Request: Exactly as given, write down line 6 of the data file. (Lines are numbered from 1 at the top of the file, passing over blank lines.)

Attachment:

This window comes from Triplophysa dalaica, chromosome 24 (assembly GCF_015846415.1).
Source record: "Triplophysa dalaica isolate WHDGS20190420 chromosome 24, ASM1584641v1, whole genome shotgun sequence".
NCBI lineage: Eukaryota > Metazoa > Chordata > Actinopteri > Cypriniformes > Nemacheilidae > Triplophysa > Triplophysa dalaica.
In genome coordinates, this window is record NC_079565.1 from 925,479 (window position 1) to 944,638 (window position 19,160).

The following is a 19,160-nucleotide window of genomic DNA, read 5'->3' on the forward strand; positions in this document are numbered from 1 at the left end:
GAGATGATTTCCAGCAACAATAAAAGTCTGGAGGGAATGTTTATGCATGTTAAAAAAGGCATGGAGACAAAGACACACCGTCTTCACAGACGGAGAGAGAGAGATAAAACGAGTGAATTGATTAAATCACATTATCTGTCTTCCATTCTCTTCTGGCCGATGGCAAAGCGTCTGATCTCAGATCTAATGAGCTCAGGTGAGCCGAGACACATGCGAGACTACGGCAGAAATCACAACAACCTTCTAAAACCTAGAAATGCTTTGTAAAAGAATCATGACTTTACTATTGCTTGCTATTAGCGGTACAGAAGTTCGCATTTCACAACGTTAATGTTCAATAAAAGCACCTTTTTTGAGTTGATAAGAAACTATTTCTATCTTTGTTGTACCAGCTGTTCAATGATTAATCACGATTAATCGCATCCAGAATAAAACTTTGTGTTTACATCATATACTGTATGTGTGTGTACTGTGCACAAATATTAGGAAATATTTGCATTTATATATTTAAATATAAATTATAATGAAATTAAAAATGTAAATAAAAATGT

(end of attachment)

GAGATGATTTCCAGCAACAATAAAAGTCTGGAGGGAATGTTTATGCATGTTAAAAAAGGCATGGAGACAAAGACACACCGTCTTCACAGACGGAGAGAGAGAGATAAAACGAGTGAATTGATTAAATCACATTATCTGTCTTCCATTCTCTTCTGGCCGATGGCAAAGCGTCTGATCTCAGATCTAATGAGCTCAGGTGAGCCGAGACACATGCGAGACTACGGCAGAAATCACAACAACCTTCTAAAACCTAGAAATGCTTTGTAAAAGAATCATGACTTTACTATTGCTTGCTATTAGCGGTACAGAAGTTCGCATTTCACAACGTTAATGTTCAATAAAAGCACCTTTTTTGAGTTGATAAGAAACTATTTCTATCTTTGTTGTACCAGCTGTTCAATGATTAATCACGATTAATCGCATCCAGAATAAAACTTTGTGTTTACATCATATACTGTATGTGTGTGTACTGTGCACAAATATTAGGAAATATTTGCATTTATATATTTAAATATAAATTATAATGAAATTAAAAATGTAAATAAAAATGT